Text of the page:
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Directed acyclic graphs (DAGs) and associated probability models are widely used to model neural connectivity and communication channels. In many experiments, data are collected from multiple subjects whose connectivities may differ but are likely to share many features. In such circumstances, it is natural to leverage similarity among subjects to improve statistical efficiency. The first exact algorithm for estimation of multiple related DAGs was recently proposed by Oates, Smith, Mukherjee, and Cussens ( 2014 ). In this letter we present examples and discuss implications of the methodology as applied to the analysis of fMRI data from a multisubject experiment. Elicitation of tuning parameters requires care, and we illustrate how this may proceed retrospectively based on technical replicate data. In addition to joint learning of subject-specific connectivity, we allow for heterogeneous collections of subjects and simultaneously estimate relationships between the subjects themselves. This letter aims to highlight the potential for exact estimation in the multisubject setting.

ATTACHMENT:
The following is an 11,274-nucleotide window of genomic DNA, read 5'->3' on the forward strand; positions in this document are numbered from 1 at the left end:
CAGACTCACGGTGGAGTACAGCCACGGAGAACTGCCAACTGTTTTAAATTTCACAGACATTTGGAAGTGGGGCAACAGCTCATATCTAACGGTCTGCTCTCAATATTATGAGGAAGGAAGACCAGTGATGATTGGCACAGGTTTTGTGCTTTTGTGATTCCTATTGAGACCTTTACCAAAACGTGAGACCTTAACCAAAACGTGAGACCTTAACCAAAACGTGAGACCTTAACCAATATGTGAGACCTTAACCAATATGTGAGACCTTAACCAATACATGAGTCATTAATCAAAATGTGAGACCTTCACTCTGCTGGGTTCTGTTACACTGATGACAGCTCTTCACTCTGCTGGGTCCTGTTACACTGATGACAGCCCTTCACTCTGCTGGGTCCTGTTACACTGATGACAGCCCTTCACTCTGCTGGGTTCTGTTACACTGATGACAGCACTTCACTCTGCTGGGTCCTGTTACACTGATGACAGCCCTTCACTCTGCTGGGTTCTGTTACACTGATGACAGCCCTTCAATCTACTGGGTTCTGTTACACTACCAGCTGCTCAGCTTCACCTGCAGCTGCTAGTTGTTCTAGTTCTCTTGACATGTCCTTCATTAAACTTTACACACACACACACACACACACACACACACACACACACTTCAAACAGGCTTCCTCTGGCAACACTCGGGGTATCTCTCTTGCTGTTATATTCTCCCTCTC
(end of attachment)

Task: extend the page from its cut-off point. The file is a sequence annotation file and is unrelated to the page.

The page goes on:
Original publication

DOI

10.1162/NECO_a_00690

Type

Journal article

Journal

Neural Comput

Publication Date

01/2015

Volume

27

Pages

151 - 170

Keywords

Algorithms, Animals, Brain, Computer Graphics, Humans, Image Processing, Computer-Assisted, Magnetic Resonance Imaging, Models, Neurological, Nerve Net, Neurons, Oxygen, Probability, Time Factors